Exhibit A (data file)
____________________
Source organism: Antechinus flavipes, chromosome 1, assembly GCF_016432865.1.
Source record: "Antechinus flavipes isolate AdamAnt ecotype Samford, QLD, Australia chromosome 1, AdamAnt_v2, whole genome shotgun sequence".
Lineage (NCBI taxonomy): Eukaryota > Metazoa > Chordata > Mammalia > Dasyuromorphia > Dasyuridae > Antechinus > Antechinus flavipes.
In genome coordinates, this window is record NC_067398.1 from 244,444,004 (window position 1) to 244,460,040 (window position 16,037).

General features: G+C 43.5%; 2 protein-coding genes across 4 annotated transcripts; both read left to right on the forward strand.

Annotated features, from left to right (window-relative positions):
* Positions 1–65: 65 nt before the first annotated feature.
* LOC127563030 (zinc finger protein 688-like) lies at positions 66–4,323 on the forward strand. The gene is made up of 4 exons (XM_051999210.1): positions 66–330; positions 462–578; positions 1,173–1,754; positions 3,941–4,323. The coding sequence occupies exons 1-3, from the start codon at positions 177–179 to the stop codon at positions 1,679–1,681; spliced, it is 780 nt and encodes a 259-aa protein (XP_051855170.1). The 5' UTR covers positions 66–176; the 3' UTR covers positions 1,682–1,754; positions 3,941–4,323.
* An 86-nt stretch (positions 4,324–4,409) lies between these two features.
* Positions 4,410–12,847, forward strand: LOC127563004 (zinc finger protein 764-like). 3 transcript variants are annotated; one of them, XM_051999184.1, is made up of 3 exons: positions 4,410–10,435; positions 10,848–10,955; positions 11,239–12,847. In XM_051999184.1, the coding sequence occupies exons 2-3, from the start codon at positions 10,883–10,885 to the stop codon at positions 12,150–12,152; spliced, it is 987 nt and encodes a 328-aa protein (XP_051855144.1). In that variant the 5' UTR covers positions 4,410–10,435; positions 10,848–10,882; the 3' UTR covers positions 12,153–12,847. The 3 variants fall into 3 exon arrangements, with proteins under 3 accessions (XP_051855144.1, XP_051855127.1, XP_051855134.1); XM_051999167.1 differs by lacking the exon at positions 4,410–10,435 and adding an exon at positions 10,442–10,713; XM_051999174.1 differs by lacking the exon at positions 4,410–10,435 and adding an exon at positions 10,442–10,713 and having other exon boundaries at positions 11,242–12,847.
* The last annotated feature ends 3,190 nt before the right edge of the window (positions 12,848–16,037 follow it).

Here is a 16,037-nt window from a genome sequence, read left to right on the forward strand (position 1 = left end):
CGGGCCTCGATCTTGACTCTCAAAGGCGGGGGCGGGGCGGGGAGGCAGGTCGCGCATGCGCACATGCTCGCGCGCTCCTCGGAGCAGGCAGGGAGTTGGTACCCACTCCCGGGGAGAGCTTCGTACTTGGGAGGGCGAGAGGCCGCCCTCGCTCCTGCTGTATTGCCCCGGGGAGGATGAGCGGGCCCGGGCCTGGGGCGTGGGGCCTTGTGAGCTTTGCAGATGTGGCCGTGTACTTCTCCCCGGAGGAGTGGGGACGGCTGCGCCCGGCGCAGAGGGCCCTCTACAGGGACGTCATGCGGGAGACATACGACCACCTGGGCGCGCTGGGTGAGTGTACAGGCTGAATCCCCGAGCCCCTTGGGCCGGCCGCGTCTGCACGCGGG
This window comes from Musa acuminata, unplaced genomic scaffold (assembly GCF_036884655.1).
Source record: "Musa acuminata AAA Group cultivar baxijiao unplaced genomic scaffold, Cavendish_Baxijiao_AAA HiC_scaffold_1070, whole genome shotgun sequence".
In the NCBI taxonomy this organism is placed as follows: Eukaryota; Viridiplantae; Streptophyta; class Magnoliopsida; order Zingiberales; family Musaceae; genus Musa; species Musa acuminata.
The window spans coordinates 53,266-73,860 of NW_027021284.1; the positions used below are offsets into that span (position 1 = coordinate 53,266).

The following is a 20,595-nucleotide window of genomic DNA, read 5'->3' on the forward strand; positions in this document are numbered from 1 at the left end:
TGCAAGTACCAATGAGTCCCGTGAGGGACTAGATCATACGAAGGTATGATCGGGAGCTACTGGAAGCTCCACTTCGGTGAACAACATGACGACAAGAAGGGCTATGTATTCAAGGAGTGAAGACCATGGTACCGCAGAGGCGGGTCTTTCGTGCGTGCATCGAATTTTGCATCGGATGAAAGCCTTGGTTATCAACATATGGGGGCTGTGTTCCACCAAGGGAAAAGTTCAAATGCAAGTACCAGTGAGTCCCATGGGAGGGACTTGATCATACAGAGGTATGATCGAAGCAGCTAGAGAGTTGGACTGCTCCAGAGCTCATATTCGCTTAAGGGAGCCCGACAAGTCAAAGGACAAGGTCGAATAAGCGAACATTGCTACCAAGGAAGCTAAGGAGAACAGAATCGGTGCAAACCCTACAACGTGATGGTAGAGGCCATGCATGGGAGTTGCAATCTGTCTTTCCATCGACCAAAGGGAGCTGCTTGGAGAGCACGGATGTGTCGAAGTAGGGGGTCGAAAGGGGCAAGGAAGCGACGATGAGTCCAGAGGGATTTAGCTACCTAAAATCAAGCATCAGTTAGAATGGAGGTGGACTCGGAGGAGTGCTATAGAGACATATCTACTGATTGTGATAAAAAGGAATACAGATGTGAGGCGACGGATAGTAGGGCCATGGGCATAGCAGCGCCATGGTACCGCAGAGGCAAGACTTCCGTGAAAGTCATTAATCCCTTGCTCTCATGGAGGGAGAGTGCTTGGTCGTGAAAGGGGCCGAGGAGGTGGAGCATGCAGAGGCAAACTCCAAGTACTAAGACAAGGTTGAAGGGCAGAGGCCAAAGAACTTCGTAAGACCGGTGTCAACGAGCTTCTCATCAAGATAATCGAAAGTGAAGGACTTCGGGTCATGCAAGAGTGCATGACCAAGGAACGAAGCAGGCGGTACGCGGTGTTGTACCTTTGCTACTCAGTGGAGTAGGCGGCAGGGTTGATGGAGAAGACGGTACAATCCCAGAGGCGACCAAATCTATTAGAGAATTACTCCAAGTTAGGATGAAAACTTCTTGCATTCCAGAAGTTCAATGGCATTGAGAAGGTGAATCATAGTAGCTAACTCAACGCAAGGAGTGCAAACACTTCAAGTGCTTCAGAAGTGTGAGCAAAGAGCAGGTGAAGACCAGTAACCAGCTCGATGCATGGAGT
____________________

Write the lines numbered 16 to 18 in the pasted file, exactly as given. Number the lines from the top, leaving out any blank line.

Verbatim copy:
In the NCBI taxonomy this organism is placed as follows: Eukaryota; Viridiplantae; Streptophyta; class Magnoliopsida; order Zingiberales; family Musaceae; genus Musa; species Musa acuminata.
The window spans coordinates 53,266-73,860 of NW_027021284.1; the positions used below are offsets into that span (position 1 = coordinate 53,266).

The following is a 20,595-nucleotide window of genomic DNA, read 5'->3' on the forward strand; positions in this document are numbered from 1 at the left end: